Why, like him or loathe him, Trump will not button it anytime soon
If the US President has demonstrated one thing during his outlandish first year in office ,it's that he won't shirk a fight, argues Philip Delves Broughton
For Donald Trump, 2017 ended in the last way his many critics expected: in victory. Presidents tend to be remembered for very few things. And long after the noise has faded on Trump's bombast and vulgarity, Americans will remember the tax reforms he pushed for, which Congress passed just before Christmas.
His critics say the long-term legacy of these reforms will be a gaping deficit and a widening gap between the wealthy and the rest. But in the short term, the tax cuts are likely to support an already strong American economy.
Paul Ryan, the Republican Speaker of the House of Representatives, said the law will "deliver more jobs, fairer taxes and bigger paychecks for Americans from all walks of life".
That will be the message in the autumn's congressional elections, in which Republicans hope to retain control of both houses of Congress, giving Trump another two-year lock on Washington.
Love or loathe the tax bill, that it passed is some kind of miracle, given all we were led to think of Trump and his administration.
The idea that out of all the chaos could emerge the most sweeping tax legislation since Ronald Reagan's presidency has many resetting their view of Trump.
He never promised to be conventional, but he did promise to get things done. On tax he has been true to his word.
He scored the kind of legislative triumph all presidents covet, but not all achieve.
Trump surged into 2018 propelled by the economy.
The stock market is at a record high, unemployment is at its lowest in 17 years, the economy is growing at more than 4% a year and business confidence is booming.
Any other president would take that backdrop and simply revel in it. Not Trump. On Tuesday morning, having returned to the White House after his holiday in Florida, he resumed his usual riot.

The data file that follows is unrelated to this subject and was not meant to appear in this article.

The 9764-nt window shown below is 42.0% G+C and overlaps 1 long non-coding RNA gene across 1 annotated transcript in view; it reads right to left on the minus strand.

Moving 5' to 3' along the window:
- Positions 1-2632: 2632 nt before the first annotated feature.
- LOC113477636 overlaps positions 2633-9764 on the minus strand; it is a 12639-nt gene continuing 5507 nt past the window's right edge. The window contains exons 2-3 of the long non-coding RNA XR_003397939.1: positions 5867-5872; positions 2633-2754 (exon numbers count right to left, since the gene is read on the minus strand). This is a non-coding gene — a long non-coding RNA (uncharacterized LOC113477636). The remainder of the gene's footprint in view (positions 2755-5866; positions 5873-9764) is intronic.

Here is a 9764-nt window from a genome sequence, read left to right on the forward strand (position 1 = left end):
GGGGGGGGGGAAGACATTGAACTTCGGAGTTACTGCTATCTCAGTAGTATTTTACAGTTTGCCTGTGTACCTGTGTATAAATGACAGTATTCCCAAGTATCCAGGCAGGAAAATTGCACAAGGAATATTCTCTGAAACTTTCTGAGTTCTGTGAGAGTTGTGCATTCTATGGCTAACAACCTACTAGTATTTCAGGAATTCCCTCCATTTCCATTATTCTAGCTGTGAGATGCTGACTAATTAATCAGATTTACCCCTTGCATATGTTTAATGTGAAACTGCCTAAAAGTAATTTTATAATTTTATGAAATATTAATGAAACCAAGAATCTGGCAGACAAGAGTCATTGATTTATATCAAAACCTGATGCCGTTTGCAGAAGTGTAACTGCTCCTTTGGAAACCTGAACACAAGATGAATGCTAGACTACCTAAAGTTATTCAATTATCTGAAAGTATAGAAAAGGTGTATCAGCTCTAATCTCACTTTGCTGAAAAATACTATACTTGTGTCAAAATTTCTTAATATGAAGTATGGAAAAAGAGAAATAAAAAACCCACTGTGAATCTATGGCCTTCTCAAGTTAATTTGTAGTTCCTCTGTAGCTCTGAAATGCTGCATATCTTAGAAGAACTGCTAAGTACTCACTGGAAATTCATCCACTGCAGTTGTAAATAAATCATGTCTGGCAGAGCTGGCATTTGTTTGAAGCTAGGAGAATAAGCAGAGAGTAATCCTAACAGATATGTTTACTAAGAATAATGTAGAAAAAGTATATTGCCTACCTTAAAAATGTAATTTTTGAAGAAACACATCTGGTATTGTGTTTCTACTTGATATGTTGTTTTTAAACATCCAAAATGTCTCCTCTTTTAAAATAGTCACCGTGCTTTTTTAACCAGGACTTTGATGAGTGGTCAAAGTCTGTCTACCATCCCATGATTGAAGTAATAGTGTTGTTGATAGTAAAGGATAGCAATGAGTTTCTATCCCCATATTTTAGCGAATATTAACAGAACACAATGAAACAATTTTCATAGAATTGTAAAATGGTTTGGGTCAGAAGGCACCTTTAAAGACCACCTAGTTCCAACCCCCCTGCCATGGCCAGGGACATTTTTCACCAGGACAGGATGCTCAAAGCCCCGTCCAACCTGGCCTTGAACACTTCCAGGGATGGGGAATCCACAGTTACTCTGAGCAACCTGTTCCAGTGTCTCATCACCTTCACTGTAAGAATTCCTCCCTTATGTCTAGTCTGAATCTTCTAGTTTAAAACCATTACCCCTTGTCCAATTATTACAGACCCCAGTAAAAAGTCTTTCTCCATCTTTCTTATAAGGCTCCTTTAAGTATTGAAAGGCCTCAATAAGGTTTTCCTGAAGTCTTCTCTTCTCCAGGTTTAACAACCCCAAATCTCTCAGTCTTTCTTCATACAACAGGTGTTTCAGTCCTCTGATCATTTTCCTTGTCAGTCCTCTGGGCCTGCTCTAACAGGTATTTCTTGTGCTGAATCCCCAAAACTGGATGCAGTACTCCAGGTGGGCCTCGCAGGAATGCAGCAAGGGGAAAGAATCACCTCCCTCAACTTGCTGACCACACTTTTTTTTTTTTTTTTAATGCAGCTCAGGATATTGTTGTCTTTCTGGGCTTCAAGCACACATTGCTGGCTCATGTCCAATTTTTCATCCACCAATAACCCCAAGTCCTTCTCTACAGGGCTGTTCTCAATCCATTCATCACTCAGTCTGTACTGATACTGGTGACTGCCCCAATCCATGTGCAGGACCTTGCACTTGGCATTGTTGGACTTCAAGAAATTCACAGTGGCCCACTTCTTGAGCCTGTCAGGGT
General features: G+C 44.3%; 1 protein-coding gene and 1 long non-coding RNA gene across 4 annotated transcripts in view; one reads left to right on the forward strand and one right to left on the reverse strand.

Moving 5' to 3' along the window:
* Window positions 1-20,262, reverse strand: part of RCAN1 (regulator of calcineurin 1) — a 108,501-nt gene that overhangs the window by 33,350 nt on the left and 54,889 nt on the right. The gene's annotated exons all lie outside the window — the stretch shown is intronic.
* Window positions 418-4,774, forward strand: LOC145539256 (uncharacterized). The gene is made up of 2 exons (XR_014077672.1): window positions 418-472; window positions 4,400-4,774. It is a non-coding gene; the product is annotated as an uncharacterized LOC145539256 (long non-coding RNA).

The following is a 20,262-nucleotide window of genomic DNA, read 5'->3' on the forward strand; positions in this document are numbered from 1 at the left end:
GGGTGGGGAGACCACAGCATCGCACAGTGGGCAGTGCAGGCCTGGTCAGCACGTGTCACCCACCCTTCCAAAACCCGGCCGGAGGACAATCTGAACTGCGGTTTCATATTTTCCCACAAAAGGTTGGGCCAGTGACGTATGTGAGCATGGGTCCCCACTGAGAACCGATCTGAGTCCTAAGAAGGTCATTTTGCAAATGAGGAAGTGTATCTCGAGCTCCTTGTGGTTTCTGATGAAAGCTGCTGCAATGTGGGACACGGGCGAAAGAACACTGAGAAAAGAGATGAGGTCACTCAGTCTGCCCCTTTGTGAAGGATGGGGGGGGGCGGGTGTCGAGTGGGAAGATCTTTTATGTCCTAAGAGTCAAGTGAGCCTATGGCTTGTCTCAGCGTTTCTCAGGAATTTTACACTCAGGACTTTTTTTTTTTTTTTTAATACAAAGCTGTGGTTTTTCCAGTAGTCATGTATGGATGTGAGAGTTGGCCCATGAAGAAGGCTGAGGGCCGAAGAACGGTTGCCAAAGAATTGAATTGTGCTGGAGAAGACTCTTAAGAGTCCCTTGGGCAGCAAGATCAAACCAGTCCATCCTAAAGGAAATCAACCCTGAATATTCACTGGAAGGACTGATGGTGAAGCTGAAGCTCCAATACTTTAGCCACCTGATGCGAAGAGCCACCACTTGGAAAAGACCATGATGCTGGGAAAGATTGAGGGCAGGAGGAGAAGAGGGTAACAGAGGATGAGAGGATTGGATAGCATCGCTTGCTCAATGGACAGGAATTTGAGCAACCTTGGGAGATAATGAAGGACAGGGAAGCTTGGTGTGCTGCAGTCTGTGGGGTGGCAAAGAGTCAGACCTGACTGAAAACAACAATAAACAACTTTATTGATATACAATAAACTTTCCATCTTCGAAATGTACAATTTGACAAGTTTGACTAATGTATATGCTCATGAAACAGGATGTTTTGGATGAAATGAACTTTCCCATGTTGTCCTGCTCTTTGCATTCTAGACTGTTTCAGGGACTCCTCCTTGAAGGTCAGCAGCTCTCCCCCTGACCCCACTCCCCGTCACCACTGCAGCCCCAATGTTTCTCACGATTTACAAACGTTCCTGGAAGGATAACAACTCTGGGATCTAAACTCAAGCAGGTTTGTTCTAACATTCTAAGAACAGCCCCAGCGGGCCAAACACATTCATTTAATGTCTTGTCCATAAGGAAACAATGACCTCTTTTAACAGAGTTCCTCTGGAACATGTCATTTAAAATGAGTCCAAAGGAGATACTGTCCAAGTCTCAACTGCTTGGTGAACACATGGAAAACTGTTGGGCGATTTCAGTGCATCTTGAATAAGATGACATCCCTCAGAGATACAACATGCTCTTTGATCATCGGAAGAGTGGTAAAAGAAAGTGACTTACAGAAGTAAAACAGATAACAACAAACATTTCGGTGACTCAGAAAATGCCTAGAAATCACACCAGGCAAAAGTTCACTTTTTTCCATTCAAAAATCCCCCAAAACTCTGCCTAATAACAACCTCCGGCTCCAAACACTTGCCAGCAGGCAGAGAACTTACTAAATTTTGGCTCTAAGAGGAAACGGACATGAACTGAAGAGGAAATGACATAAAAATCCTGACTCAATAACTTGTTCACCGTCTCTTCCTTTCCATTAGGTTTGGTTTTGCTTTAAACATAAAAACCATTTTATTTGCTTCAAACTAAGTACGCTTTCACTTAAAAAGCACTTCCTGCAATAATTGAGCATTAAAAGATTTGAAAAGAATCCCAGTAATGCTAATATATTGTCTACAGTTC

On Twitter, he attacked the "dishonest and corrupt" media, calling for Hillary Clinton's former aide, Huma Abedin, to be sent to jail and taunting North Korea's Kim Jong-un: "North Korean leader Kim Jong Un just stated that the 'Nuclear Button is on his desk at all times'. Will someone from his depleted and food-starved regime please inform him that I, too, have a Nuclear Button, but it is a much bigger & more powerful one than his, and my Button works!"
Then came Wednesday's publication of extracts from Michael Wolff's new book, Fire and Fury: Inside the Trump White House.
Wolff claims to have spoken at length to people in Trump's circle. He reports that Rupert Murdoch, supposedly a Trump confidante, called the President a "f****** idiot" after speaking to him on the phone.
Trump's staff, according to Wolff, came to believe that "for all practical purposes he was no more than semi-literate", given his reluctance to read documents. He was so impulsive and insecure that his former deputy chief of staff, Katie Walsh, said that dealing with him was "like trying to figure out what a child wants".
But what appears to have irked Trump most about the book was the involvement of Stephen Bannon, his former adviser. Bannon called a meeting between Trump's top advisers and Russians, promising dirt on Hillary Clinton during the presidential campaign of 2016, "treasonous" and "unpatriotic".
He added that the investigation into allegations of Russian collusion was focused on possible money-laundering by Trump's family.
Bannon is often portrayed as Trump's Rasputin, the devilish genius who orchestrated his unlikely rise to power.
Trump has clearly grown sick of that storyline.